Andrew Kenney reporting for CPR news covers an article about 20 year old Colorado law which is being set to be lifted. This law, the “Telluride Decision”,protects developers from being forced into offering a portion of their new buildings to include a subset of lower-cost housing units. Legislature has found this limitation to be a form of rent control which is illegal under state law. The move aims to be a huge step in the battle against the Colorado Housing Crisis which still persists even to this day.
While being a large priority for all municipalities across the state, rolling back the previous law has proven to be difficult. “The Telluride decision, ‘has really limited the tolls that cities and countries have to be able to ensure inclusionary housing in their communities,” said State Sen. Julie Gonzalez.” (Kenney, 2020). According to last year, there was an attempt to pass a more ambitious bill allowing cities to enact more traditional rent control policies but did not gain any traction. Unless Builders get financial help from the government, he argued, building owners will make up the cost of affordable housing units b charging higher rent elsewhere (Kenney, 2020).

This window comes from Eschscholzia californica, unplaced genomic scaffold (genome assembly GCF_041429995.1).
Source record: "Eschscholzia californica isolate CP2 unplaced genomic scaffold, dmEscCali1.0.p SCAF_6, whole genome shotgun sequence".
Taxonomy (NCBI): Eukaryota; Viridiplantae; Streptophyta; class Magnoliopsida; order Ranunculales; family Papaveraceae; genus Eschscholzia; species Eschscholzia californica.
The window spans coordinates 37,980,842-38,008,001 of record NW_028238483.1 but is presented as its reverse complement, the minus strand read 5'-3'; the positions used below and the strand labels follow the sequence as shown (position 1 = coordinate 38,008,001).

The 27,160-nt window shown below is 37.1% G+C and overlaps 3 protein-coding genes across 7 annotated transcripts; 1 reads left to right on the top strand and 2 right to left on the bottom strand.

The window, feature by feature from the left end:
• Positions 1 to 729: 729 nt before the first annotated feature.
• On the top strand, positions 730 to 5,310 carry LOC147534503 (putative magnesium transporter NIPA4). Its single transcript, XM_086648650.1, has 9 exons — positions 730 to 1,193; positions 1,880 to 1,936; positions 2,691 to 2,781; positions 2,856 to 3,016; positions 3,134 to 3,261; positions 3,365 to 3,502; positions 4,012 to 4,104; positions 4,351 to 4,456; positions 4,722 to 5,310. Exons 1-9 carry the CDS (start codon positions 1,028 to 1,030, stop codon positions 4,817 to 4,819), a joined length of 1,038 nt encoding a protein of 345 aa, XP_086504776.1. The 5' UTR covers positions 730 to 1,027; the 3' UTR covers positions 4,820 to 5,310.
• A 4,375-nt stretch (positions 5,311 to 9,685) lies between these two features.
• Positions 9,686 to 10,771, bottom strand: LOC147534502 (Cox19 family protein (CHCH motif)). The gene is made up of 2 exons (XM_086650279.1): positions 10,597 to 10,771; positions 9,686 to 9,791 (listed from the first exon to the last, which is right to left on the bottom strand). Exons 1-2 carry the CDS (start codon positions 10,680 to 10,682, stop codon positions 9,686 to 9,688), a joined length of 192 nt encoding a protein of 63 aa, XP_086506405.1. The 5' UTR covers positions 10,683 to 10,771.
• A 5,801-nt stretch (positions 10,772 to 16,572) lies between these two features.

While the new bill is looking promising, enacting it might be difficult. As seen, some cities already have “Telluride” workarounds. But most of those options for Builders often prioritize as paying cash or other actions rather than build additional units for lower income housing. There may need to be more focus on creating the correct amount of incentives for builders so additional housing will be constructed instead of a latter write-off.
Kenney, A. Feb 3, 2020. After 20 Years, Colorado May Reverse Decision That Limits Cities’ Affordable Housing Powers. NPR. Retrieved from https://www.cpr.org/2020/